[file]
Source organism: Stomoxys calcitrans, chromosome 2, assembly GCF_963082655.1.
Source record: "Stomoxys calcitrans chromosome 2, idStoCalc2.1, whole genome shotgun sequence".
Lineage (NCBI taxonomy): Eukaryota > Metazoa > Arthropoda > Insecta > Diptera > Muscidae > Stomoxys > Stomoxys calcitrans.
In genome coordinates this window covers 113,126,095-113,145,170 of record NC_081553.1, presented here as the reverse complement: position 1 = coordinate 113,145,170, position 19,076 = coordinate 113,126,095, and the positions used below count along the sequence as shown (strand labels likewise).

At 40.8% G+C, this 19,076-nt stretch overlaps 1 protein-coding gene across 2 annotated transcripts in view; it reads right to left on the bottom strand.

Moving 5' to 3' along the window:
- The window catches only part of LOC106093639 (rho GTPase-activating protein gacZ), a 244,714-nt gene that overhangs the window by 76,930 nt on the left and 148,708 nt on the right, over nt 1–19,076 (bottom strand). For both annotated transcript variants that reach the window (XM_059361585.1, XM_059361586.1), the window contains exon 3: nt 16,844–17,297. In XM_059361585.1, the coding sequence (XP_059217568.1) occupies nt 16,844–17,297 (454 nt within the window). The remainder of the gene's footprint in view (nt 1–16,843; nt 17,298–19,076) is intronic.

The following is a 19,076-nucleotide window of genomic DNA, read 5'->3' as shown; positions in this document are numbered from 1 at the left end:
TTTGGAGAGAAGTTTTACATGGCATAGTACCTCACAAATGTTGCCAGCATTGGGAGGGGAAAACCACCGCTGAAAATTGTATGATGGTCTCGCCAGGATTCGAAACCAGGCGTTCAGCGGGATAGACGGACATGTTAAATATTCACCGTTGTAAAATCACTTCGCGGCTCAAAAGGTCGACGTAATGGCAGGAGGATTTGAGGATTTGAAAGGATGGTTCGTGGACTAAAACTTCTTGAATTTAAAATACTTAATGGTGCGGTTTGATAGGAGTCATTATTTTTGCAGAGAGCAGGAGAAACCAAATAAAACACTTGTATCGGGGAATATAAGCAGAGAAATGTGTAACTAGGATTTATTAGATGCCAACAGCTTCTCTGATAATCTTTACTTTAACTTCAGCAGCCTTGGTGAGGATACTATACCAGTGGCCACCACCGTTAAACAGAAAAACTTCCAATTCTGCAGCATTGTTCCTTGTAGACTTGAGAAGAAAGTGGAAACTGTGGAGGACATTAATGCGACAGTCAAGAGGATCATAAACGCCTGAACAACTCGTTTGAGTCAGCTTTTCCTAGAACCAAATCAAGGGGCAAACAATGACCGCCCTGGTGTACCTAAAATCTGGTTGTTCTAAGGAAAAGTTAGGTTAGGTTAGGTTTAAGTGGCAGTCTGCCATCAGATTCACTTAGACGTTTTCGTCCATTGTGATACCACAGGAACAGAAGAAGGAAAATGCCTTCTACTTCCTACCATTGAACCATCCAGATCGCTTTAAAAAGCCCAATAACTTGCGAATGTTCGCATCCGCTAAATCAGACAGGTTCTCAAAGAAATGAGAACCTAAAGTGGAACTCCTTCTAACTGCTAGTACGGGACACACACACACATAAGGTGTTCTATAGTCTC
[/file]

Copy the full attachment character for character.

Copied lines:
Source organism: Stomoxys calcitrans, chromosome 2, assembly GCF_963082655.1.
Source record: "Stomoxys calcitrans chromosome 2, idStoCalc2.1, whole genome shotgun sequence".
Lineage (NCBI taxonomy): Eukaryota > Metazoa > Arthropoda > Insecta > Diptera > Muscidae > Stomoxys > Stomoxys calcitrans.
In genome coordinates this window covers 113,126,095-113,145,170 of record NC_081553.1, presented here as the reverse complement: position 1 = coordinate 113,145,170, position 19,076 = coordinate 113,126,095, and the positions used below count along the sequence as shown (strand labels likewise).

At 40.8% G+C, this 19,076-nt stretch overlaps 1 protein-coding gene across 2 annotated transcripts in view; it reads right to left on the bottom strand.

Moving 5' to 3' along the window:
- The window catches only part of LOC106093639 (rho GTPase-activating protein gacZ), a 244,714-nt gene that overhangs the window by 76,930 nt on the left and 148,708 nt on the right, over nt 1–19,076 (bottom strand). For both annotated transcript variants that reach the window (XM_059361585.1, XM_059361586.1), the window contains exon 3: nt 16,844–17,297. In XM_059361585.1, the coding sequence (XP_059217568.1) occupies nt 16,844–17,297 (454 nt within the window). The remainder of the gene's footprint in view (nt 1–16,843; nt 17,298–19,076) is intronic.

The following is a 19,076-nucleotide window of genomic DNA, read 5'->3' as shown; positions in this document are numbered from 1 at the left end:
TTTGGAGAGAAGTTTTACATGGCATAGTACCTCACAAATGTTGCCAGCATTGGGAGGGGAAAACCACCGCTGAAAATTGTATGATGGTCTCGCCAGGATTCGAAACCAGGCGTTCAGCGGGATAGACGGACATGTTAAATATTCACCGTTGTAAAATCACTTCGCGGCTCAAAAGGTCGACGTAATGGCAGGAGGATTTGAGGATTTGAAAGGATGGTTCGTGGACTAAAACTTCTTGAATTTAAAATACTTAATGGTGCGGTTTGATAGGAGTCATTATTTTTGCAGAGAGCAGGAGAAACCAAATAAAACACTTGTATCGGGGAATATAAGCAGAGAAATGTGTAACTAGGATTTATTAGATGCCAACAGCTTCTCTGATAATCTTTACTTTAACTTCAGCAGCCTTGGTGAGGATACTATACCAGTGGCCACCACCGTTAAACAGAAAAACTTCCAATTCTGCAGCATTGTTCCTTGTAGACTTGAGAAGAAAGTGGAAACTGTGGAGGACATTAATGCGACAGTCAAGAGGATCATAAACGCCTGAACAACTCGTTTGAGTCAGCTTTTCCTAGAACCAAATCAAGGGGCAAACAATGACCGCCCTGGTGTACCTAAAATCTGGTTGTTCTAAGGAAAAGTTAGGTTAGGTTAGGTTTAAGTGGCAGTCTGCCATCAGATTCACTTAGACGTTTTCGTCCATTGTGATACCACAGGAACAGAAGAAGGAAAATGCCTTCTACTTCCTACCATTGAACCATCCAGATCGCTTTAAAAAGCCCAATAACTTGCGAATGTTCGCATCCGCTAAATCAGACAGGTTCTCAAAGAAATGAGAACCTAAAGTGGAACTCCTTCTAACTGCTAGTACGGGACACACACACACATAAGGTGTTCTATAGTCTC